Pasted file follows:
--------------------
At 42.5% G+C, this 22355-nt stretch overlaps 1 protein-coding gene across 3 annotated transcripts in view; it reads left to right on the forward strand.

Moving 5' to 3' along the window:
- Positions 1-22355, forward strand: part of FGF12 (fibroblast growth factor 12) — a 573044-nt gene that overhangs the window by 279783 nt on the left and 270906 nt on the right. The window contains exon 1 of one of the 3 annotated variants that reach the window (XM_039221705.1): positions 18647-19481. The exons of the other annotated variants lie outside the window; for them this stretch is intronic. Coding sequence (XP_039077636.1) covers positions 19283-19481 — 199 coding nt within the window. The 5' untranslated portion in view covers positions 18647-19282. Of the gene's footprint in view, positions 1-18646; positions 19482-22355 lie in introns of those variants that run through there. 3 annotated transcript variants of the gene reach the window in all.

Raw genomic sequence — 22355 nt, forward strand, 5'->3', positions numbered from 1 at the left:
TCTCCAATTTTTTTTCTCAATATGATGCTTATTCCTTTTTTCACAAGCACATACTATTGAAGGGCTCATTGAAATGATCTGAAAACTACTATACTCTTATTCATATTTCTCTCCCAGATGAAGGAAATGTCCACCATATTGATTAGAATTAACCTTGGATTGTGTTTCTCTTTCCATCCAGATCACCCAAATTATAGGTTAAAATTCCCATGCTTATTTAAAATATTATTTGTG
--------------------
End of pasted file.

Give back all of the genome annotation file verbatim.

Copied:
At 42.5% G+C, this 22355-nt stretch overlaps 1 protein-coding gene across 3 annotated transcripts in view; it reads left to right on the forward strand.

Moving 5' to 3' along the window:
- Positions 1-22355, forward strand: part of FGF12 (fibroblast growth factor 12) — a 573044-nt gene that overhangs the window by 279783 nt on the left and 270906 nt on the right. The window contains exon 1 of one of the 3 annotated variants that reach the window (XM_039221705.1): positions 18647-19481. The exons of the other annotated variants lie outside the window; for them this stretch is intronic. Coding sequence (XP_039077636.1) covers positions 19283-19481 — 199 coding nt within the window. The 5' untranslated portion in view covers positions 18647-19282. Of the gene's footprint in view, positions 1-18646; positions 19482-22355 lie in introns of those variants that run through there. 3 annotated transcript variants of the gene reach the window in all.

Raw genomic sequence — 22355 nt, forward strand, 5'->3', positions numbered from 1 at the left:
TCTCCAATTTTTTTTCTCAATATGATGCTTATTCCTTTTTTCACAAGCACATACTATTGAAGGGCTCATTGAAATGATCTGAAAACTACTATACTCTTATTCATATTTCTCTCCCAGATGAAGGAAATGTCCACCATATTGATTAGAATTAACCTTGGATTGTGTTTCTCTTTCCATCCAGATCACCCAAATTATAGGTTAAAATTCCCATGCTTATTTAAAATATTATTTGTG